If Standard & Poor's Rating Services were to grade its own legal risk, it might give itself a BB: "Faces major ongoing uncertainties."

<b>THE STAKES:</b> As attorneys prepared for Supreme Court test, marriages began in Florida.

Who Will Argue Same-Sex Marriage Cases in High Court?

By Tony Mauro and Marcia Coyle |

History-making arguments before the U.S. Supreme Court on same-sex marriage are still more than three months away, but the strategizing among lawyers has already begun.

The Constant Evolution of E-Discovery

The rules about electronic discovery — and the opportunities it presents to litigators — are continually evolving.

Scott Keller, former Chief Counsel to Senator Ted Cruz (R-TX), and now Solicitor General of Texas.

Civil Rights Lawyers Optimistic

By Tony Mauro |

Oral arguments in a major ­housing discrimination case before the U.S. Supreme Court on Jan. 21 left some advocates more optimistic than they expected to be that a broad interpretation of the Fair Housing Act will survive.

Justices Agree to Review Lethal-Injection Protocol

By Tony Mauro |

In the wake of botched executions last year, the U.S. Supreme Court on Friday agreed to decide whether new chemicals used in lethal injections amount to unconstitutional "cruel and unusual" punishment.

U. S. Bankruptcy Court for the Southern Discrict of New York.

Plaintiffs Lawyers Urge Clients To File Claims With GM

By Amanda Bronstad |

Individuals who were injured or had loved ones killed allegedly because of a defect in the ignition switch of General Motors Co. vehicles must file claims through a victim-compensation fund before they can learn whether they have the option to sue.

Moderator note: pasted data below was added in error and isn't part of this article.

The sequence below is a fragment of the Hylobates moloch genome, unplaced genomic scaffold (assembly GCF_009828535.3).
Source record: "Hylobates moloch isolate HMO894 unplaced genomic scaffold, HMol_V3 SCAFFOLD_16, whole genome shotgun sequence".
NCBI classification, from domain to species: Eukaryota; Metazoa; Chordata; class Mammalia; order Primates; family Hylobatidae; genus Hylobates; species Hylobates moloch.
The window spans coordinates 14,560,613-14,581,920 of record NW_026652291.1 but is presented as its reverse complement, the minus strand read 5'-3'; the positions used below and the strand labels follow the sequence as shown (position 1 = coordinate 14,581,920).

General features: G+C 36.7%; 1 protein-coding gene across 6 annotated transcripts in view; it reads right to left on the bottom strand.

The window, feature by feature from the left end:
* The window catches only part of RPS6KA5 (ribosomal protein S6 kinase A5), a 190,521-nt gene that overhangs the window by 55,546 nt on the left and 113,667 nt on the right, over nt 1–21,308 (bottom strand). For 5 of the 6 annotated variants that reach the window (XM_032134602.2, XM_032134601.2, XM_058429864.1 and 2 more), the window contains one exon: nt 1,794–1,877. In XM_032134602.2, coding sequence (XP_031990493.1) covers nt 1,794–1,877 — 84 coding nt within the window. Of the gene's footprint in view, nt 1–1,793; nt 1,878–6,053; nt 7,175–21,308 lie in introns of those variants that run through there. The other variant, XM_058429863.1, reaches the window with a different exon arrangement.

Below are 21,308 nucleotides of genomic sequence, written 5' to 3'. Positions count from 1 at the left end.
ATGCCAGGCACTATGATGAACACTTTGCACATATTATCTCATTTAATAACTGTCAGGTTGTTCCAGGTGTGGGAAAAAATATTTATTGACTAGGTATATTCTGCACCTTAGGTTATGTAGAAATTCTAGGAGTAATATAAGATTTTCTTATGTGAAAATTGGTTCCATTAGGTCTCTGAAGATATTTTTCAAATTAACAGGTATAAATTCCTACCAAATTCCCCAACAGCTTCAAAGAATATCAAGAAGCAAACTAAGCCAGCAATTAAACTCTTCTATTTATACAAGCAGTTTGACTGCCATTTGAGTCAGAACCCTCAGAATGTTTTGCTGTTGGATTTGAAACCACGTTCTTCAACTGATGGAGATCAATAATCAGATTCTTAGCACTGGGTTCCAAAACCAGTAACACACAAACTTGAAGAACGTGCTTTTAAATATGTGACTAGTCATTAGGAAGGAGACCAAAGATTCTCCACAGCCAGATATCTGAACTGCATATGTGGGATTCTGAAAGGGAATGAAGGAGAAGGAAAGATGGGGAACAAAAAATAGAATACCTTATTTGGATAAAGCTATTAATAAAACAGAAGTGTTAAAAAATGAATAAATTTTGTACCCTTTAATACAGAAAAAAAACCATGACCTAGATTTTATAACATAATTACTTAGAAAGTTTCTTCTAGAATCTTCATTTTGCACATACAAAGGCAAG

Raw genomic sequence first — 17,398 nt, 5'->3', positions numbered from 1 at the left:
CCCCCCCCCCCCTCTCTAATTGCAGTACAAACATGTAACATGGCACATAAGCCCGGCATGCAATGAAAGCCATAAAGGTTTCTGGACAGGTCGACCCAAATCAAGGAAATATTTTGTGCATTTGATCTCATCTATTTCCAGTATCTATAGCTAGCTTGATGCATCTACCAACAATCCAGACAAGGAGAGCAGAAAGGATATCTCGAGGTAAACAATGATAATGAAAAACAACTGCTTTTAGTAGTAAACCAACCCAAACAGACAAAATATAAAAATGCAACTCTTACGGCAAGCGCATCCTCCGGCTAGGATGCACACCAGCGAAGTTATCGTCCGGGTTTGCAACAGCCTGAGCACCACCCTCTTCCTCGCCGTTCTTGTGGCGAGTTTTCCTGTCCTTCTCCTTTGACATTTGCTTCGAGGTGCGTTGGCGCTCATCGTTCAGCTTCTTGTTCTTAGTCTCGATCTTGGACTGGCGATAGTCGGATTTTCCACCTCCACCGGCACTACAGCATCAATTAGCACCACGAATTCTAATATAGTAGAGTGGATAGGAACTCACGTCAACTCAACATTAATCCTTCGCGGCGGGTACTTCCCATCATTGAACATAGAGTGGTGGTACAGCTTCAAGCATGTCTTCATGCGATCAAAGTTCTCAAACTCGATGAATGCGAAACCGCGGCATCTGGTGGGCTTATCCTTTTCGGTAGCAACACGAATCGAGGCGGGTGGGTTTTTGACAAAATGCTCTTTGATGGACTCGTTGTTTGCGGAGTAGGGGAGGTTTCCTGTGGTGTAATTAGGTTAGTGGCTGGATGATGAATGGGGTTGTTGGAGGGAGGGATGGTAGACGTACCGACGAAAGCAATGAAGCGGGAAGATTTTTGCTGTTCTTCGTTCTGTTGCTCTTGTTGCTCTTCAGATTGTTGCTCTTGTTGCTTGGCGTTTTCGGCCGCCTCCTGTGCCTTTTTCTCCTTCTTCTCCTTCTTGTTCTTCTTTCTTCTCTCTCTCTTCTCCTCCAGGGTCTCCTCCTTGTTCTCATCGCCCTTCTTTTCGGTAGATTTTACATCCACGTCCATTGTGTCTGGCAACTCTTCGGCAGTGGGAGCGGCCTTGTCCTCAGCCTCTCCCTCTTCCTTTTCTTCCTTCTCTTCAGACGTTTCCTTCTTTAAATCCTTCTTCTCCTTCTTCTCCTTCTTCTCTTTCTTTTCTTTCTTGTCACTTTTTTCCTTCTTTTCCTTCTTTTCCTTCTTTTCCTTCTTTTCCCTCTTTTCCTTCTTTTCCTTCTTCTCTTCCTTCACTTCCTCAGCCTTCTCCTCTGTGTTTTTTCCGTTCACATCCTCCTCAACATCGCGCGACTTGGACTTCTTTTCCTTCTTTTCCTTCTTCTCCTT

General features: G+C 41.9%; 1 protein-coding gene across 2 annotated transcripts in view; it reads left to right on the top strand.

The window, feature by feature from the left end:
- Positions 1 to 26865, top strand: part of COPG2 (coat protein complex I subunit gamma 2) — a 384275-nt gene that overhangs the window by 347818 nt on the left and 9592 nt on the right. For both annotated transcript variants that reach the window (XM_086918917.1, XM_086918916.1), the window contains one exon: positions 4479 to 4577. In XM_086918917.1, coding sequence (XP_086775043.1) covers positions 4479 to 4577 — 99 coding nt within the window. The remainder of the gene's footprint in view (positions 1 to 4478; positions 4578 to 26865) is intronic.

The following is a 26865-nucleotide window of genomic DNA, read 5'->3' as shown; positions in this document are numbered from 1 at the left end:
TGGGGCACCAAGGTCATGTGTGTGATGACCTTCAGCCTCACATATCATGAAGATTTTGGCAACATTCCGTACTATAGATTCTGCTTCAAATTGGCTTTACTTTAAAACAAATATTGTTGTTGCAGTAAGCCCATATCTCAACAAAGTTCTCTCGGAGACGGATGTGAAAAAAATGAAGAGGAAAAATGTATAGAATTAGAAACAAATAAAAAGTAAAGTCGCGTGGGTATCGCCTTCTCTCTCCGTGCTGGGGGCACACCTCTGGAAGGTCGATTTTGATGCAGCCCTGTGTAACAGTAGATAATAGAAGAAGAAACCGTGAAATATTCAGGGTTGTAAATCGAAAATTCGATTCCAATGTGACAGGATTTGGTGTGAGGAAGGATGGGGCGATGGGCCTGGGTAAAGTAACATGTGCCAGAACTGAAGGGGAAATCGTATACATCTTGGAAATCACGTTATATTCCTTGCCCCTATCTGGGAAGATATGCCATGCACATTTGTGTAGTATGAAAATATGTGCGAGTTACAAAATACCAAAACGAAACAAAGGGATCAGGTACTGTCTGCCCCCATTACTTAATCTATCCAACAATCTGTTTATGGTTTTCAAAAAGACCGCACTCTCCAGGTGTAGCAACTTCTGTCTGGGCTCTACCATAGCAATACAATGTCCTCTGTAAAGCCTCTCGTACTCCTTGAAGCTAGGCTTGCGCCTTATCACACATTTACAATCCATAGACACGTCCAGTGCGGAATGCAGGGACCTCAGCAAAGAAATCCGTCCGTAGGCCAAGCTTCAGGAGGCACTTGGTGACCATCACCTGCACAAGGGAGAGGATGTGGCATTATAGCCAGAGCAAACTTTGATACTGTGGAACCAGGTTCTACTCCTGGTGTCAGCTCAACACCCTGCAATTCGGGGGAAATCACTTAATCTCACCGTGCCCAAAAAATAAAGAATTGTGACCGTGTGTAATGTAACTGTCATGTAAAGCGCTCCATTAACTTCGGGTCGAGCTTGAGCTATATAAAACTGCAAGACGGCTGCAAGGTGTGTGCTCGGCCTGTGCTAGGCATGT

Richard Posner.

Administrative Law Judges As Poultry Processing Workers

By Jenna Greene |

Comparing Social Security administrative law judges to "a worker on a poultry processing assembly line," a federal appeals court panel on Friday said overworked ALJs have no viable grievance under the Administrative Procedure Act.

FTC Stakes Claim As Data Security Cop

By Jenna Greene |

On the heels of an appellate win, the Federal Trade Commission on Friday reiterated its power to hold companies liable for data security breaches.

Vito Lo Grasso, aka Big Vito.

Former Wrestlers Sue Over Alleged ‘Egregious Treatment’

By Laura Castro |

Two former wrestlers have filed a class action in Pennsylvania federal court against World Wrestling Entertainment Inc. for its alleged "egregious treatment."

Judge Weighs Dismissal of Class Action Over Mouth Wash Claims

By Laura Castro |

A federal judge is preparing to dismiss a proposed class action that accuses Chattem Inc. of falsely claiming its ACT mouthwash rebuilds tooth enamel because the claims in the case appear to fall "millions of dollars short" of a $5 million threshold required for jurisdiction.

Wa. State Judge Sues DISH Network Over Sales Scheme

By Lisa Hoffman |

A Washington state appeals court judge is the lead plaintiff in a proposed federal class action alleging DISH Network “willfully operates” a bait-and-switch sales scheme.

Feds Investigating Non-Sterile, Simulated Saline Injections

By Laura Castro |

The U.S. Food and Drug Administration and the Centers for Disease Control and Prevention are investigating the infusions of non-sterile, simulated intravenous saline to patients in seven states, including some who were hospitalized and at least one person who died.

Split First Circuit Sustains Nexium Class Certification

By Amanda Bronstad |

A federal appeals court has upheld certification of a class of consumers and insurance companies alleging that they were forced to pay higher prices for prescription heartburn drug Nexium in violation of state antitrust laws.

Michelle Lee.

'Trolls?' Patent Director Says the Term Isn't Helpful

By Jenna Greene |

Outlining her vision for the U.S. Patent and Trademark Office, Deputy Director Michelle Lee—whose nomination to head the agency is pending before the Senate—on Thursday said the agency should be "agnostic" about how patent applicants want to use their inventions.

Boston Marathon bomb victims memorial on Boylston St. near the intersection of Dalton St.  April 17, 2013.

Judge Seals Defense Motion to Move Boston Bombing Trial

By Sheri Qualters |